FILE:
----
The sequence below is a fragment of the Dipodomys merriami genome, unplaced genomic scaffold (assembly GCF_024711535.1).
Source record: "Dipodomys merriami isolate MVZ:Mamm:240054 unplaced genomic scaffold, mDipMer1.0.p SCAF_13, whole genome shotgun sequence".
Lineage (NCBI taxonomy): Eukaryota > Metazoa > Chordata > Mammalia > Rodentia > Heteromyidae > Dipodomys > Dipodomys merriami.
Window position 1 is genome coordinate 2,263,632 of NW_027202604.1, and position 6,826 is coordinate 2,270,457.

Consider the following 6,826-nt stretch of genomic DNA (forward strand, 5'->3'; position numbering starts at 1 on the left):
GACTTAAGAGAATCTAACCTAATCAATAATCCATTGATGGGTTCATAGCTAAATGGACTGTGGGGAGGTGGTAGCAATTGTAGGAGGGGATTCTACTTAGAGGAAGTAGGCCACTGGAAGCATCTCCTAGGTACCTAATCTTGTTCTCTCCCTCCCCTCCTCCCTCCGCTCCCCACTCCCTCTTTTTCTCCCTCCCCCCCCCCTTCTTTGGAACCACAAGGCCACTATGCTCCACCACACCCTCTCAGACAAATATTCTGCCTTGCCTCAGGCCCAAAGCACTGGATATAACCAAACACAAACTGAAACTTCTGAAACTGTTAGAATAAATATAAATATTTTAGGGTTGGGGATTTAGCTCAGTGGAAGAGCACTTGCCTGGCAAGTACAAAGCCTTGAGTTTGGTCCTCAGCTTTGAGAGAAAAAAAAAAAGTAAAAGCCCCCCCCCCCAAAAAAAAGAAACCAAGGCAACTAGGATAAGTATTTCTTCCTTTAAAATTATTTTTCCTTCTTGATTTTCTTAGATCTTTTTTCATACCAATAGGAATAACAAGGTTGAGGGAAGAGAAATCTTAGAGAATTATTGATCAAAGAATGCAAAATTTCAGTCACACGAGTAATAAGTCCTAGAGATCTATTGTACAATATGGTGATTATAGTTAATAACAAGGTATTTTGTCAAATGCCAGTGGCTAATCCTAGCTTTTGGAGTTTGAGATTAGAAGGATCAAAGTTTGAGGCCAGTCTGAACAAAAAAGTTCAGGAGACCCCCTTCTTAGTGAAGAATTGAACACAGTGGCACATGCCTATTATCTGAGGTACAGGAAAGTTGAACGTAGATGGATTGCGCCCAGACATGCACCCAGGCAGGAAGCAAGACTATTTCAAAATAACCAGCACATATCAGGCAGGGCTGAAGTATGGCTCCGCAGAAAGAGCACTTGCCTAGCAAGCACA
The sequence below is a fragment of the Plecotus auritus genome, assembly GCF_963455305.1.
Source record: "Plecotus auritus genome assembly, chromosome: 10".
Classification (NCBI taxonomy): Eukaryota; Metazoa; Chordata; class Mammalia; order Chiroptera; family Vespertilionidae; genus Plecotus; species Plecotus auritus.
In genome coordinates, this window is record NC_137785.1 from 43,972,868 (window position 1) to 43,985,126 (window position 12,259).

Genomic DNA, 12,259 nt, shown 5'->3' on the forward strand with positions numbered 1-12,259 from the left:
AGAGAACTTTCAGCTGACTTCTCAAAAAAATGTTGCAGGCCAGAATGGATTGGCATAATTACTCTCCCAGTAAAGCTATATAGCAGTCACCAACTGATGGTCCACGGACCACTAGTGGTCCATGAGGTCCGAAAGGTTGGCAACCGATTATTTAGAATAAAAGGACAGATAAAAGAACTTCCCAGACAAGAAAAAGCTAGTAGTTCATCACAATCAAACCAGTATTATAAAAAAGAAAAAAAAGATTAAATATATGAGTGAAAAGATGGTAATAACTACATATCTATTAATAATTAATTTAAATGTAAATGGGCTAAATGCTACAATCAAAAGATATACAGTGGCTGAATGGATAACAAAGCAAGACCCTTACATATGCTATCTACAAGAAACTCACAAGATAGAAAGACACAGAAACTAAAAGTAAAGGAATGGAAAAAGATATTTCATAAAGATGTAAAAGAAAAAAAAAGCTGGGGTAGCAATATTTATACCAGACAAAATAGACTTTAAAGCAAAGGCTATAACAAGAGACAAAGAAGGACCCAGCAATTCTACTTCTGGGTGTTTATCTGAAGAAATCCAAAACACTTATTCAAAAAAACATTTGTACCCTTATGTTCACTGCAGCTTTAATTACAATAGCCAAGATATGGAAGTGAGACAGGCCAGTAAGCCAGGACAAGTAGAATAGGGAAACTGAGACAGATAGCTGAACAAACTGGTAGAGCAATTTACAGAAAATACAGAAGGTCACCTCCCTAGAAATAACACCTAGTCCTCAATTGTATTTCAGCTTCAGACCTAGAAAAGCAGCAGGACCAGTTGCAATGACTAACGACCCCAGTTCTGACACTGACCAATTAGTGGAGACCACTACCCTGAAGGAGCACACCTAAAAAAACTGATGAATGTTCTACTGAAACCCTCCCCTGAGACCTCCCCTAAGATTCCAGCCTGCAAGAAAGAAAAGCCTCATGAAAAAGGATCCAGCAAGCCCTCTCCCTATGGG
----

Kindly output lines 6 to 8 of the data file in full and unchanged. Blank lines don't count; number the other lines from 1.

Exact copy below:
GACTTAAGAGAATCTAACCTAATCAATAATCCATTGATGGGTTCATAGCTAAATGGACTGTGGGGAGGTGGTAGCAATTGTAGGAGGGGATTCTACTTAGAGGAAGTAGGCCACTGGAAGCATCTCCTAGGTACCTAATCTTGTTCTCTCCCTCCCCTCCTCCCTCCGCTCCCCACTCCCTCTTTTTCTCCCTCCCCCCCCCCTTCTTTGGAACCACAAGGCCACTATGCTCCACCACACCCTCTCAGACAAATATTCTGCCTTGCCTCAGGCCCAAAGCACTGGATATAACCAAACACAAACTGAAACTTCTGAAACTGTTAGAATAAATATAAATATTTTAGGGTTGGGGATTTAGCTCAGTGGAAGAGCACTTGCCTGGCAAGTACAAAGCCTTGAGTTTGGTCCTCAGCTTTGAGAGAAAAAAAAAAAGTAAAAGCCCCCCCCCCCAAAAAAAAGAAACCAAGGCAACTAGGATAAGTATTTCTTCCTTTAAAATTATTTTTCCTTCTTGATTTTCTTAGATCTTTTTTCATACCAATAGGAATAACAAGGTTGAGGGAAGAGAAATCTTAGAGAATTATTGATCAAAGAATGCAAAATTTCAGTCACACGAGTAATAAGTCCTAGAGATCTATTGTACAATATGGTGATTATAGTTAATAACAAGGTATTTTGTCAAATGCCAGTGGCTAATCCTAGCTTTTGGAGTTTGAGATTAGAAGGATCAAAGTTTGAGGCCAGTCTGAACAAAAAAGTTCAGGAGACCCCCTTCTTAGTGAAGAATTGAACACAGTGGCACATGCCTATTATCTGAGGTACAGGAAAGTTGAACGTAGATGGATTGCGCCCAGACATGCACCCAGGCAGGAAGCAAGACTATTTCAAAATAACCAGCACATATCAGGCAGGGCTGAAGTATGGCTCCGCAGAAAGAGCACTTGCCTAGCAAGCACA
The sequence below is a fragment of the Plecotus auritus genome, assembly GCF_963455305.1.
Source record: "Plecotus auritus genome assembly, chromosome: 10".